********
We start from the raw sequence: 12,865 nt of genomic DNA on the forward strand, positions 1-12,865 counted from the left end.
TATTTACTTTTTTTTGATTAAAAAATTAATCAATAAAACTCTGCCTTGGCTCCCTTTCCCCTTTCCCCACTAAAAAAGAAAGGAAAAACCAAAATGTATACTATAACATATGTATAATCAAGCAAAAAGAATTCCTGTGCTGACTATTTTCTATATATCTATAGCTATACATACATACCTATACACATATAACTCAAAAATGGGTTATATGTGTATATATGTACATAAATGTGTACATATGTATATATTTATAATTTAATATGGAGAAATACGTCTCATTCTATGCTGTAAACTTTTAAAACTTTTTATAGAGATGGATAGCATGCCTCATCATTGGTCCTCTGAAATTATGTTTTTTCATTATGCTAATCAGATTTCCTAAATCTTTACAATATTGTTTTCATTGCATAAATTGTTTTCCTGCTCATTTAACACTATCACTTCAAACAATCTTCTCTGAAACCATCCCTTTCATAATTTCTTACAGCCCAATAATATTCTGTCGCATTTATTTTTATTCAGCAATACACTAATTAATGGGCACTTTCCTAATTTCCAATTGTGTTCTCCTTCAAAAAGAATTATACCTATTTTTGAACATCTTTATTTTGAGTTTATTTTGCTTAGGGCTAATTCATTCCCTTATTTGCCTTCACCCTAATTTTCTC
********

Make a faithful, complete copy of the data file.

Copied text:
We start from the raw sequence: 12,865 nt of genomic DNA on the forward strand, positions 1-12,865 counted from the left end.
TATTTACTTTTTTTTGATTAAAAAATTAATCAATAAAACTCTGCCTTGGCTCCCTTTCCCCTTTCCCCACTAAAAAAGAAAGGAAAAACCAAAATGTATACTATAACATATGTATAATCAAGCAAAAAGAATTCCTGTGCTGACTATTTTCTATATATCTATAGCTATACATACATACCTATACACATATAACTCAAAAATGGGTTATATGTGTATATATGTACATAAATGTGTACATATGTATATATTTATAATTTAATATGGAGAAATACGTCTCATTCTATGCTGTAAACTTTTAAAACTTTTTATAGAGATGGATAGCATGCCTCATCATTGGTCCTCTGAAATTATGTTTTTTCATTATGCTAATCAGATTTCCTAAATCTTTACAATATTGTTTTCATTGCATAAATTGTTTTCCTGCTCATTTAACACTATCACTTCAAACAATCTTCTCTGAAACCATCCCTTTCATAATTTCTTACAGCCCAATAATATTCTGTCGCATTTATTTTTATTCAGCAATACACTAATTAATGGGCACTTTCCTAATTTCCAATTGTGTTCTCCTTCAAAAAGAATTATACCTATTTTTGAACATCTTTATTTTGAGTTTATTTTGCTTAGGGCTAATTCATTCCCTTATTTGCCTTCACCCTAATTTTCTC